Planning commissions examine pipeline rules
Both the Eastern Summit County and the Snyderville Basin planning commissions held public hearings this week to address amendments to their Development Codes that would create new criteria for hazardous liquids or materials transmission pipelines.
The changes are meant to address the health, safety and welfare of the residents on each side of the county. The amendments mirror the same language for each respective code, while considering issues that would pertain specifically to either the east or west side of the county.
In the current East Side Development code, any transmission line that is greater than 12 inches in diameter, without specifying the material inside, requires a conditional use permit. In the Snyderville Basin, a low-impact permit is required.
"So both codes already have a process that you have to go through, but this language specifically identifies the hazardous pipelines as separate from other pipelines and includes specific regulations to those," Jennifer Strader, county planner, said.
Both commissions were asked to forward positive recommendations to the Summit County Council to approve the changes and both commissions voted to table the discussion until their next meeting to allow for more research into the potential effects of these amendments.
"If we don’t get these permanent ordinances in place, both codes still have ordinances to address the pipelines," Strader said.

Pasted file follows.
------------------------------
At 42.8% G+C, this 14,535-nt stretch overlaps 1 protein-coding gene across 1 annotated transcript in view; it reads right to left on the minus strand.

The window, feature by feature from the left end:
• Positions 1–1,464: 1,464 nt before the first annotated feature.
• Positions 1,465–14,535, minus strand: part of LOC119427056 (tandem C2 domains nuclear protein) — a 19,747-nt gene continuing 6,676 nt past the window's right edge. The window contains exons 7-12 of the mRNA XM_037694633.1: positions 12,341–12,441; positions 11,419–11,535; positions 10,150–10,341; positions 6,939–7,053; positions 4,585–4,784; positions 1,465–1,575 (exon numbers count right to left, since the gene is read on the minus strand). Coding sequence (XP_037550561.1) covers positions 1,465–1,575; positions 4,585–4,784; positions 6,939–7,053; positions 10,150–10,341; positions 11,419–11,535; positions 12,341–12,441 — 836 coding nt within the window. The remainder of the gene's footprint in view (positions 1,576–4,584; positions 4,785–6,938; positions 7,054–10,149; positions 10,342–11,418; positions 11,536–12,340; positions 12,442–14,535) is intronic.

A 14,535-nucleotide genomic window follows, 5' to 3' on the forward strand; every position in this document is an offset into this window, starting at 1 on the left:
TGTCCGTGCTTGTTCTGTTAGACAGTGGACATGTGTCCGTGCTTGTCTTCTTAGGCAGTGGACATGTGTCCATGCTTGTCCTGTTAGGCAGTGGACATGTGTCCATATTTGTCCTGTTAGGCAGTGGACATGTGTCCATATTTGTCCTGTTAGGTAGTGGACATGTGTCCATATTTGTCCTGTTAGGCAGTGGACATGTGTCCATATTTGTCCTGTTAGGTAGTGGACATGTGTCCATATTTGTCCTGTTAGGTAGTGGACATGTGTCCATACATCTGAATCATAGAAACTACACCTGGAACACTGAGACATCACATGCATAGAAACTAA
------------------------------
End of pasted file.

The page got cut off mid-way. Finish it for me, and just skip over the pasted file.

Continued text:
During the summer, as a reaction to Tesoro Refining and Marketing’s proposal to place a pipeline in the county, the County Council voted to adopt a Temporary Zoning Ordinance to address deficiencies in the existing code, specifically pertaining to hazardous liquids or materials transmission pipelines. The temporary ordinance is due to expire on Jan. 10, 2015.
"Obviously, we are aware that Tesoro wants to put in a pipeline. So this would allow us to have specific, environmental regulations in place that would protect the water sources, for example," Strader said.
Both codes are proposing a 50-foot easement requirement, rather than the 200-foot requirement in the previous code, and a 2,500-foot setback from water sources.
"The setback from the water sources is probably the most significant thing in the ordinance," Strader said.
The planning department, working in conjunction with the county’s engineering department, prepared the changes to the ordinances to remain consistent with the federal guidelines.
"The federal guidelines are specific to safety standards, but these would deal with environmental standards making sure they meet our criteria in both of our codes," Strader said.
For more information about the changes the planning department is proposing to the both the Eastern Summit County and Snyderville Basin Development Codes, contact the planning department or visit the county website at http://www.summitcounty.org/agendacenter .
A Park City man accused in June of hitting two construction workers with his car in a Snyderville Basin work zone was sentenced on Monday.